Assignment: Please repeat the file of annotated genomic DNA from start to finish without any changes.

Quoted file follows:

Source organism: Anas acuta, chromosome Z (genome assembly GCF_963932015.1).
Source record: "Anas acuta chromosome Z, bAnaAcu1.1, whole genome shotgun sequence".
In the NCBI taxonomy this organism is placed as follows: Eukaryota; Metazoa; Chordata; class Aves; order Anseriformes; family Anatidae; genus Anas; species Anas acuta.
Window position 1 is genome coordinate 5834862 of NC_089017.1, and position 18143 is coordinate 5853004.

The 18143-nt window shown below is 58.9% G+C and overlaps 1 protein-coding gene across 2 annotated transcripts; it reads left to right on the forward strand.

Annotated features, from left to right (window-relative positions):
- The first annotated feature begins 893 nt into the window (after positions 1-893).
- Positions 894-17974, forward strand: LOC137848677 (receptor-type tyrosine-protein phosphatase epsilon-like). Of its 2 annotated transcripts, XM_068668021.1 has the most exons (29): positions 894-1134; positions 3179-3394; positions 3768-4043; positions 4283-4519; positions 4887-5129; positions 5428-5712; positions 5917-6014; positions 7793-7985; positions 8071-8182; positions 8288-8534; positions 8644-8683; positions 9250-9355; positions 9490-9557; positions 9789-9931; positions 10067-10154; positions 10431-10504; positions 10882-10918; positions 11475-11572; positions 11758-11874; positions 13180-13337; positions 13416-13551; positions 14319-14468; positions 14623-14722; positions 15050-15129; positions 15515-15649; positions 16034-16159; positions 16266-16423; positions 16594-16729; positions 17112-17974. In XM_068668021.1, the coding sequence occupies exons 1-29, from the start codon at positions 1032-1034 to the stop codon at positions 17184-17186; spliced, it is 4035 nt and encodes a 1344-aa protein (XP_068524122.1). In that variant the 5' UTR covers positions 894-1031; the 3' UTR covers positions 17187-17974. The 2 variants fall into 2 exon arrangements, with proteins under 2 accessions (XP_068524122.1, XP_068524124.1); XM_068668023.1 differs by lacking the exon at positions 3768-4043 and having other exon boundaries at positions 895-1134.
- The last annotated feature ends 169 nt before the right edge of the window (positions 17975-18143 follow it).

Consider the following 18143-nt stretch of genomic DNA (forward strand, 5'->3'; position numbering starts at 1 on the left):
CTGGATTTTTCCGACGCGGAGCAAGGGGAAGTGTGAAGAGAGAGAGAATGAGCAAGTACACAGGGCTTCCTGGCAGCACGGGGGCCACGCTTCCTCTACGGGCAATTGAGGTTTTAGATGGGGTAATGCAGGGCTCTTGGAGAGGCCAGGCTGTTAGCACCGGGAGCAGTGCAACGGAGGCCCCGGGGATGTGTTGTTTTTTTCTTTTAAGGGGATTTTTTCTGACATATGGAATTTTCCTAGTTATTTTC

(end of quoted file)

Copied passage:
Source organism: Anas acuta, chromosome Z (genome assembly GCF_963932015.1).
Source record: "Anas acuta chromosome Z, bAnaAcu1.1, whole genome shotgun sequence".
In the NCBI taxonomy this organism is placed as follows: Eukaryota; Metazoa; Chordata; class Aves; order Anseriformes; family Anatidae; genus Anas; species Anas acuta.
Window position 1 is genome coordinate 5834862 of NC_089017.1, and position 18143 is coordinate 5853004.

The 18143-nt window shown below is 58.9% G+C and overlaps 1 protein-coding gene across 2 annotated transcripts; it reads left to right on the forward strand.

Annotated features, from left to right (window-relative positions):
- The first annotated feature begins 893 nt into the window (after positions 1-893).
- Positions 894-17974, forward strand: LOC137848677 (receptor-type tyrosine-protein phosphatase epsilon-like). Of its 2 annotated transcripts, XM_068668021.1 has the most exons (29): positions 894-1134; positions 3179-3394; positions 3768-4043; positions 4283-4519; positions 4887-5129; positions 5428-5712; positions 5917-6014; positions 7793-7985; positions 8071-8182; positions 8288-8534; positions 8644-8683; positions 9250-9355; positions 9490-9557; positions 9789-9931; positions 10067-10154; positions 10431-10504; positions 10882-10918; positions 11475-11572; positions 11758-11874; positions 13180-13337; positions 13416-13551; positions 14319-14468; positions 14623-14722; positions 15050-15129; positions 15515-15649; positions 16034-16159; positions 16266-16423; positions 16594-16729; positions 17112-17974. In XM_068668021.1, the coding sequence occupies exons 1-29, from the start codon at positions 1032-1034 to the stop codon at positions 17184-17186; spliced, it is 4035 nt and encodes a 1344-aa protein (XP_068524122.1). In that variant the 5' UTR covers positions 894-1031; the 3' UTR covers positions 17187-17974. The 2 variants fall into 2 exon arrangements, with proteins under 2 accessions (XP_068524122.1, XP_068524124.1); XM_068668023.1 differs by lacking the exon at positions 3768-4043 and having other exon boundaries at positions 895-1134.
- The last annotated feature ends 169 nt before the right edge of the window (positions 17975-18143 follow it).

Consider the following 18143-nt stretch of genomic DNA (forward strand, 5'->3'; position numbering starts at 1 on the left):
CTGGATTTTTCCGACGCGGAGCAAGGGGAAGTGTGAAGAGAGAGAGAATGAGCAAGTACACAGGGCTTCCTGGCAGCACGGGGGCCACGCTTCCTCTACGGGCAATTGAGGTTTTAGATGGGGTAATGCAGGGCTCTTGGAGAGGCCAGGCTGTTAGCACCGGGAGCAGTGCAACGGAGGCCCCGGGGATGTGTTGTTTTTTTCTTTTAAGGGGATTTTTTCTGACATATGGAATTTTCCTAGTTATTTTC